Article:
• 142. DESIGNING LANDSCAPES FOR DIFFERENT CLIENT GROUPS – provide a comfortable social environment with plenty of places for parents and staff to sit and share the space with children. – provide as many options as possible for children to interact with nature through their senses and/or hands-on activities. – provide opportunities for planting and harvesting. – provide a range of appropriately scaled, accessible multi-purpose settings for hands-on activity as well as for social gatherings of different types.However, for most children the farmyard is special enough. Farmers shouldtherefore not be afraid to have them in the yard and in most cases there isno need for major changes.Further research is needed on designing for specific target groups. We haveto look at the clients needs, mixing of groups and the activities that willtake place. To learn about design of farm yards for specific groups we canlearn from practice and research that has been carried out for ‘healinglandscapes’ or designing for healthcare facilities. Cooper Marcus and Barns(1999) have published overviews about the therapeutic benefits of specialdesigned outdoor spaces. They emphasise that we should appraise outdoorspaces in medical settings. More and more farms will become places wherespecial care and therapy takes place, so we have to apply design rules hereas well. Ulrich (1999: 36) highlights that gardens should ‘convey a sense of security. If design or locational characteristics of a garden engender feelings of insecurity or even risk, the setting will likely have stressful rather than restorative influences, and many patients, visitors and staff will avoid the space.’ (Ulrich 1999: 36)This is what we have to look for, what kind of design solutions can we give todesign spaces for groups with special needs? It would be worthwhile to havemore studies on this topic and to look at the structure and organisation offarm yards. Therefore we also should include studies by other sciences suchas applied psychology - for instance the work of Terry Hartig in Sweden2and other health studies in relation to the influence of nature.We also have to look at the debate between a beautiful (artificial) farmyardversus an efficient farmyard. In practice this debate coincides with thedifferences between health farms specially set up for health services againstworking farms developing health services as an additional venture. Thehealth focussed farm will be much more involved in designing its yardbecause the emphasis is on therapeutic activities as a whole, whilst the2 (last visited 8 January 2008)156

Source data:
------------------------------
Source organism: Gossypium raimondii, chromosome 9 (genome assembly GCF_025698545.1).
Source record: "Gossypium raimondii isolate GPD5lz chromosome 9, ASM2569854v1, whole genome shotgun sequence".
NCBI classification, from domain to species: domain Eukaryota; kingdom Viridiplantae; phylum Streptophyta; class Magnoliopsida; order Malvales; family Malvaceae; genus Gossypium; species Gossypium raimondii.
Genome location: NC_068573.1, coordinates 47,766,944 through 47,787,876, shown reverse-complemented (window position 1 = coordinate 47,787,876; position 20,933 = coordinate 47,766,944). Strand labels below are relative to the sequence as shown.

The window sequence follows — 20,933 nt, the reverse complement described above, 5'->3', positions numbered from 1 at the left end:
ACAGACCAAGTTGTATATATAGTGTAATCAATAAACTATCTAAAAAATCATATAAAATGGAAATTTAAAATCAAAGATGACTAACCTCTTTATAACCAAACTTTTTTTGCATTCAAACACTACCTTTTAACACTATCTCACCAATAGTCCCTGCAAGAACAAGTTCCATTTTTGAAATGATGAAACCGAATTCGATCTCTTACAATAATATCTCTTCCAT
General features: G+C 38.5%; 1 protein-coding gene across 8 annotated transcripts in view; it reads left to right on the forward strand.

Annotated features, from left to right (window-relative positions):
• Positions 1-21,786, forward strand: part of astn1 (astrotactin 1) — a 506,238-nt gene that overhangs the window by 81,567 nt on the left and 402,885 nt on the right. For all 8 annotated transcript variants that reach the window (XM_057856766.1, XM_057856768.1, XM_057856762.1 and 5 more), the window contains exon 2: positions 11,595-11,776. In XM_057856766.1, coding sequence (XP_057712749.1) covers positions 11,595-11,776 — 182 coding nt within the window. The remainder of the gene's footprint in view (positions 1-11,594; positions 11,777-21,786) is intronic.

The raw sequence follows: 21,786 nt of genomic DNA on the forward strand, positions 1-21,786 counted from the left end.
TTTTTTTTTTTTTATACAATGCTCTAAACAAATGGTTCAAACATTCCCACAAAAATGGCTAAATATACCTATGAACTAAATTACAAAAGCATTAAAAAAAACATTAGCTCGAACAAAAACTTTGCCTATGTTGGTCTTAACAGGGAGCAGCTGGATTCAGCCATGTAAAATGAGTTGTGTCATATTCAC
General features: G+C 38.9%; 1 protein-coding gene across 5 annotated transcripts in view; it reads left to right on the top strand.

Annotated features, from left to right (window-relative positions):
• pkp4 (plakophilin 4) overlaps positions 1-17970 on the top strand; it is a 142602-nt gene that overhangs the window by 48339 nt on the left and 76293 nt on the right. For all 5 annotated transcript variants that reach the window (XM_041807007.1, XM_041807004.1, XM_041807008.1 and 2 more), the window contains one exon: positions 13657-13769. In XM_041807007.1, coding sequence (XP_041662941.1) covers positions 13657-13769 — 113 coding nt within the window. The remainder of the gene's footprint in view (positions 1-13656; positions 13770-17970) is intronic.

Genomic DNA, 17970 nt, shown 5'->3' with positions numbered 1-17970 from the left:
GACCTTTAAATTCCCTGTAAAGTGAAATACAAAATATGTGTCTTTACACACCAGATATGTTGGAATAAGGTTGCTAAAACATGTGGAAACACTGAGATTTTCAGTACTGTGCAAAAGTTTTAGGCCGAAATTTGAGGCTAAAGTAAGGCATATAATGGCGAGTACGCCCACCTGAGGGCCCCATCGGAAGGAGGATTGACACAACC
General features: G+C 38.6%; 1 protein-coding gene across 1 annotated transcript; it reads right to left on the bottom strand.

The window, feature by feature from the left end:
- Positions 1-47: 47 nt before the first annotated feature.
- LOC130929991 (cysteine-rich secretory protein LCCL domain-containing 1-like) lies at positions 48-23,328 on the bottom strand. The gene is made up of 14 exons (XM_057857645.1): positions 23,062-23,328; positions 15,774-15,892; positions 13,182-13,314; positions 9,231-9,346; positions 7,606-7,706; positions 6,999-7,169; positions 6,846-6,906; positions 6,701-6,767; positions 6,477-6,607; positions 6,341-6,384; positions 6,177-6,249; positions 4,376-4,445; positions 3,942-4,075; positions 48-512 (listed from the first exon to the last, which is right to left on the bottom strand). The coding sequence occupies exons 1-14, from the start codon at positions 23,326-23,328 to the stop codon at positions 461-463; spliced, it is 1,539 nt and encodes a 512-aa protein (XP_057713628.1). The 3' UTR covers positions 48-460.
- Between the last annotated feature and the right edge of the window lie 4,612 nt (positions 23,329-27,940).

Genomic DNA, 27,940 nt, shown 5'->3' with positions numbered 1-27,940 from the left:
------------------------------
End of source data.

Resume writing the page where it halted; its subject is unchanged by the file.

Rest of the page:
• 143. THOMAS VAN ELSEN AND yVON SCHULERworking farm will only redesign if it is beneficial to the new client groupprogramme. We have to consider that a well designed yard can contributeto the beauty of the landscape.On a large scale the surrounding landscape of a farm was ‘designed’ byusing landscape elements like single trees, shrubs, hedgerows, ponds orstonewalls. Restoring and redesigning the large monotonous and clearedfields of today can integrate such historical ideas, in order to reach suchgoals of high biodiversity, an attractive image of the landscape and alsoan atmosphere for people living and working which contributes to theirwellbeing. This makes the ‘ornamented farm’ quite relevant for aspects ofmultifunctional land use even today (Friede and van Elsen 2007).effects of social farming for landscape developmentlandscapes of social farmsDoes Green Care as such have an impact on landscape development, andhow can this effect be improved?A research project in Germany focused on investigating practical approachesand the nature conservation potential of farms in developing culturallandscape. Case studies were carried out on 16 selected organic farms thattry to improve their impact on nature and landscape using a bottom-upapproach (van Elsen et al. 2003). The farms chosen are examples of caseswhere farmers care for biotopes or integrate measures of nature conservationby their own choice and who are mainly motivated by intrinsic reasons.Within the project the traditional family farm was the exception and farmsthat also pursued social aims were the rule. A wide range of different landscapeactivities was implemented on the 16 farms, including care for biotopes, butalso care for diversity within the fields and grasslands. Discovering that therewere different farms with care activities among the group lead to furtherquestions: Is there an impact of Green Care on the development of differentlandscapes? Would the landscape development have been the same withoutthe presence of the Green Care clients?A good example of the synergy between social agriculture and developmentof the natural surroundings is provided by Surcenord Farm (Alsace, France),an organic grassland farm founded in 1978 which keeps cattle. The farmis situated on about 100 ha of largely sloping land at 850-1140 m AMSLabove the parish of Orbey and Weisstal in the Vosges (cf. also Köppl and vanElsen 2005). It is managed as pasture and mowed for forage. The livestockcomprises 25 cows and calves, about 20 beef cattle, 10 heifers and 10 horses.The products sold are meat, wood and woodchips. In 2004, the subsidies, 157